The semi-circular recess l1 may be formed by milling or by any other suitable means or, if desired, the recess may be cut transversely of the shaft and the side walls then filled in by welding to provide the closed sides, as illustrated more clearly in Figs. 2 and 5. It is particularly advantageous to have the side walls of the recess I! closed and solid with the remaining structure,

so that an extremely sturdy connection is provided between the head [2 and the extension I4. Thus, under hammer blows there is no tendency for the extension M to break off or for the connecting walls to buckle. Even if the extension- |4 strikes the timber, the force of the blow does not break off the nail-holding extension.

In the operation of the structure, a nail, screw, etc., is placed with the shank thereof resting within groove 15 which is arcuate in shape and adapted to center nails, etc., of varying diameters. The head of the nail, etc., rests within the recess l1 and the head of the nail is substantially centered with the head t2 and shank It). At the same time, the cutawa top portion of the extension greatly aids the operator in placing the nail in position and for sighting the point thereof as it is pressed against the spot selected. With the point of the nail against the selected spot on the timber, the punch tool is next driven to force the nail deeply within the timber. After the nail has been driven fairly deeply into the timber, the nail head is disengaged from the supporting grooves and the point of the tool is then brought against the nail and serves as a punch for completing the nail-driving operation. In other words, the tool serves not only as a holder for placing the nail and starting it, but also as a tool for completing the final punching operation.

In supporting an extremely lOng nail I8 in position, the operator, if the nail is of an unusual length, may extend his finger beyond the extension [4 so as to provide a slight extension therefor and thus support the nail as it is being placed with the point against the selected spot in the recess. The tool is then driven to force the nail as far within the timber as desired.

Where the nail is driven into the timber for about four-fifths of its length, and a portion of the nail and head still extends slightly out of the timber, the present tool may be used also as a means for withdrawing the nail, since the head can readily be inserted within the recess IT in the cut away forward portion of the head and the shank of the nail received within groove 15. The closing of the side walls of the semicircular groove l'! provides a grip which extends around a considerable area of the head and thus enables the force to be applied over a relatively wide area of the head.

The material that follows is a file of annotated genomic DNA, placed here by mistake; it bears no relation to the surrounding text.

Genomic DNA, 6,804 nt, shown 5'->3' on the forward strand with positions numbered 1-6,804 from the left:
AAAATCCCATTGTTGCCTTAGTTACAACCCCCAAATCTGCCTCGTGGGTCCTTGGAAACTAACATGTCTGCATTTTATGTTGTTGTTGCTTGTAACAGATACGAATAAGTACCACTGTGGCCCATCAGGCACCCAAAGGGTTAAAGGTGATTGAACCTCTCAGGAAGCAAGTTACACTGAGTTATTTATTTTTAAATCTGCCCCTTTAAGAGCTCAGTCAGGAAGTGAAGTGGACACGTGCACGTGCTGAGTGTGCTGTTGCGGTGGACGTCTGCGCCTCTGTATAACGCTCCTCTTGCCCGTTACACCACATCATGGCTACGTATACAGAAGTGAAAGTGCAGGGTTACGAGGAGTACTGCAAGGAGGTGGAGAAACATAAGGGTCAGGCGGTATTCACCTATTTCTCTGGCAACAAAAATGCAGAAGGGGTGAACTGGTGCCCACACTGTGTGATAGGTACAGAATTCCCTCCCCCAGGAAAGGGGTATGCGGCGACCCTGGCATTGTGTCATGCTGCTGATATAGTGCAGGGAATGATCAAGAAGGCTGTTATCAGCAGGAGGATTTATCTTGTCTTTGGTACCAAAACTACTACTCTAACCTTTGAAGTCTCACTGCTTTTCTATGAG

The cutting away of the forward end of the head is also particularly advantageous in freeing the tool from engagement with the nail after it has been driven well into the timber, and it is necessary to move the head only a slight distance laterally to bring about the release. In the release operation, the tapered forward end of the tool permits the handle to be swung upwardly slightly and thus facilitates the removal of the head from recess I! after the punching operation.

While in the foregoing specification, I have set out a large number of details as illustrating one mode in which the invention may be practiced, it will be understood that such details may be varied widely by those skilled in the art without departing from the spirit of my invention.

I claim:

A tool for driving nails, comprising an elongated shank member, an enlarged head formed integrally with said shank, said enlarged head having its upper forward portion cut away to provide a vertical rear wall and a horizontal forwardly-extending platform portion, said vertical rear wall being provided with a longitudinallyextending groove, and said head being also provided with a half-moon shaped recess extending transversely thereof and communicating with the rear portion of said groove, the rear portion of said head being connected to said platform portion by a semi-circular band of metal enclosing said transverse recess, said head having its lower portion tapering forwardly and inwardly ,and terminating in a flat end adapted to serve as a punch for nail.

NEIL J. POLLOCK.

REFERENCES CITED The following references are of record in the file of this patent: s

UNITED STATES PATENTS Number

Patent Citations
Cited PatentFiling datePublication dateApplicantTitle
US612833 *Oct 23, 1897Oct 25, 1898 Nail holder and starter
US682681 *Mar 2, 1901Sep 17, 1901Phaon N HaasNail or screw set.
US762258 *Nov 3, 1902Jun 7, 1904Starrett L S CoNail set and holder.
US1500253 *Dec 14, 1923Jul 8, 1924Benjamin E TateRivet holding and setting tool
US1867928 *Jan 7, 1931Jul 19, 1932Harry J HagenNail holding tool
US2094459 *Nov 27, 1936Sep 28, 1937Nat LipsonTack driver and puller
Referenced by
Citing PatentFiling datePublication dateApplicantTitle
US2849714 *Sep 28, 1956Sep 2, 1958Allen Harry JNail or spike holder and driver
US2962807 *Feb 8, 1954Dec 6, 1960Amp IncImpact tool for making connections
US4185372 *Oct 26, 1978Jan 29, 1980Dupree Clifford AWheel hub support removal means
US4627141 *Mar 12, 1985Dec 9, 1986Teske Eldor MAutomobile hinge pin remover
US5065487 *Sep 19, 1988Nov 19, 1991Cecil YotherOil pump installation tool
Classifications
U.S. Classification81/487, 473/386, 29/275
International ClassificationB25C3/00
Cooperative ClassificationB25C3/006
European ClassificationB25C3/00C